Botanical snapshots in time

Botanical snapshots in time

Communications Officer Rachel Shaw joined a training session organised by the #LoveLincsPlants project and discovered there's more to creating a herbarium than just pressing a few flowers.

I tentatively lifted the pages of newspaper uncertain at what would be inside. My heart sank. An ash tree. Not an entire tree but enough to make gluing it onto a sheet of paper measuring 29cm by 43cm a bit tricky.

The stem was strong and robust; it had resisted the force of the plant press. From it sprouted swathes of leaves; dark olive-brown in colour. They seemed fragile like brittle silk. There was a bunch of keys, still small and under-developed.

The whole thing looked ancient. It could have been like this for centuries but I know this specimen was collected in May this year; four months ago. It was snipped from the rest of the tree on a training day for the Lincolnshire Wildlife Trusts’ #LoveLincsPlants project. Fifteen of us were being trained by botanists from the Natural History Museum on how to collect and press plants.

Specimens were placed on sheets of newspaper ensuring all the characteristic features could be seen. Then they were squashed between layers of card and felt, and placed in a wooden frame. The frames were put in a drying unit; converted from a honey warming unit from a local beekeeping supplier.

Preparing a plant specimen for pressing

The Natural History Museum botanists returned in September to show us how to mount the specimens. They have high standards. We are told this is about science not creating something that's aesthetically pleasing. Although I am allowed to remove some of the leaves from my ash as long as the cut stem is clearly visible. Researchers must be able to see that material has been removed.

The concentration in the room is palpable. It’s a relaxed concentration though, the kind when you’re entirely absorbed at the task at hand. This tactile process of preserving plant specimens has been used by botanists for centuries. The pressed plants can survive for hundreds of years, especially when stored in temperature-controlled, pest-free environments.

Through the #LoveLincsPlants project, a herbarium of 8,000 historic specimens collected in Lincolnshire has been passed to the Natural History Museum. At the museum it can be catalogued, digitised, safely stored and made available for research.

A few months later I get the opportunity to visit the museum and see a handful of the 800,000 specimens in the British and Irish Herbarium. We also visit the historic herbarium. On the specially made shelves are some of the biggest books I have ever seen. Leather bound volumes with plant specimens from around the world including from Captain Cook’s first voyage from 1768 to 1771.

Cook's first port of call on the voyage was Madeira; as soon as the book is opened my eye is drawn to something familiar: a specimen of quaking grass, my favourite grass, probably collected by Joseph Banks.

Banks, of Revesby Estate in Lincolnshire, was the inspiration behind the #LoveLincsPlants project. He would later be knighted and hold the position of President of The Royal Society for 41 years. But in 1768 he was young, ambitious and wealthy. He was appointed to Cook’s expedition as the official botanist and paid for seven others to join him including naturalists, artists and servants from his estate.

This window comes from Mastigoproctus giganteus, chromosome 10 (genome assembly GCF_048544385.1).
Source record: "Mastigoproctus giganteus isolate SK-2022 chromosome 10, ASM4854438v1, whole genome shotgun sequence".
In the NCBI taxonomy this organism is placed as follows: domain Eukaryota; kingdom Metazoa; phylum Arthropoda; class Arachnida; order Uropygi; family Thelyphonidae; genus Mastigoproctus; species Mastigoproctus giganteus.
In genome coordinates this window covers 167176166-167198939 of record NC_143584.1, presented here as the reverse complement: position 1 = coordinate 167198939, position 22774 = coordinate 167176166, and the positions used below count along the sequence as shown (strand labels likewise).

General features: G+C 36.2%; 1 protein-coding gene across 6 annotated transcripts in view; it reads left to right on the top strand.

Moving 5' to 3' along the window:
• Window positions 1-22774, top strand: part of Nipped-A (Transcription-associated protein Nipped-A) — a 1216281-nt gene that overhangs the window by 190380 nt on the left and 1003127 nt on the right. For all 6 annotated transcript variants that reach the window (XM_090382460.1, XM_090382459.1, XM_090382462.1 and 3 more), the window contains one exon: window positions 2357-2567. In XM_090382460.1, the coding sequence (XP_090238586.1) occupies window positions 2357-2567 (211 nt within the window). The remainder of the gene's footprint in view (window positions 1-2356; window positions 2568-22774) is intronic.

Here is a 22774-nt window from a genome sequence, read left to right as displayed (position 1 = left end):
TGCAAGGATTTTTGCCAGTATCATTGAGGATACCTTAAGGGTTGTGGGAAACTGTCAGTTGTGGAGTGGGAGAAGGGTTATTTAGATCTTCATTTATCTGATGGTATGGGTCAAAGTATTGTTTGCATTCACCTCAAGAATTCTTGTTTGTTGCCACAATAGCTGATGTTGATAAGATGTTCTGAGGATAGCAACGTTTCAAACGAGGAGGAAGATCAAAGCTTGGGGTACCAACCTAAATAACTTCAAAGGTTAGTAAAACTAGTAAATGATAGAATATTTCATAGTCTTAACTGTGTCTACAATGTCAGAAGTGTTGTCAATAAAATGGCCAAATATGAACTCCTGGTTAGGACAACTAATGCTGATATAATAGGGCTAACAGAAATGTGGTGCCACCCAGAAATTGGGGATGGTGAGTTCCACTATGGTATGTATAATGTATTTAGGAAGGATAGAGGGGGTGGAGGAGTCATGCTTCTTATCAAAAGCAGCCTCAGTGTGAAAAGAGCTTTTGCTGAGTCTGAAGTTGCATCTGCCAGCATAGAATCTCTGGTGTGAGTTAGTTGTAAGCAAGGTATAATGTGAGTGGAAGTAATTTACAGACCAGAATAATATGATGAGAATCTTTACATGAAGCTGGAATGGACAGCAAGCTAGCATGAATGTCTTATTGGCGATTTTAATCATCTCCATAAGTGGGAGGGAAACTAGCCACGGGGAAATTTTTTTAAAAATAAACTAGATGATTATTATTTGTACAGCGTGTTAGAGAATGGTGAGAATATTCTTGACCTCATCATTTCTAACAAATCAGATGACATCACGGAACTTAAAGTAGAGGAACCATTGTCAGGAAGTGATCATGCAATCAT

During the voyage, Banks and his cohort collected specimens of over 3,600 plant species; around 1,400 were then new to science. The specimens of Madeira holly remind me of my ash specimen, the leaves have a similar deep olive-brown colour even though they are 250 years older.

We step back in time further to a collection of British plants made in the 1690s by Lincolnshire-born Rev Adam Buddle. His collecting was methodical and in 1708 he completed a New English Flora. It was never published but was later examined by Carl Linnaeus. Perhaps impressed by Buddle’s work, Linnaeus named an entire plant genus after him; the buddleia. Buddle never knew of the existence of buddleia, it was discovered in western China 150 years after his death, but it seems appropriate. Buddle liked to add a little extra bling to his herbaria. Amongst the flowers are pressed bees, beetles and butterflies.

We huddle around the books, in awe at their contents and their age. I imagine the well-to-do gentlemen who collected and preserved the specimens. They are gathered in a drawing room after dinner, showing off their latest finds. A butterfly caught in the prime of its life and pinned to a piece of card. A plant plucked from the ground and pasted into a book, its life squeezed out of it.

I don't think I have much in common with these men, if I’d been alive at the same time I wouldn't have been allowed in the same room as them. But I share a fascination with the natural world and I collected and pressed wild flowers as a child. I still have them now, trapped Blue Peter-style, behind sticky-backed plastic.

As I dab glue onto the leaves of my ash specimen, I think about my childhood herbarium. It helped me learn about wild flowers and encouraged my interest in natural history but is of no scientific value. My ash specimen may be different. As part of the new #LoveLincsPlants herbarium it could survive for centuries. It may give an insight into how ash was affected by ash die-back disease or changes in distribution to ash trees. Both Banks and Buddle collected plant specimens from sites where they are no longer found. Where will ash be found in 50 or 100 years time? Perhaps future generations will look at it in awe like we looked at the herbarium of Banks and Buddle.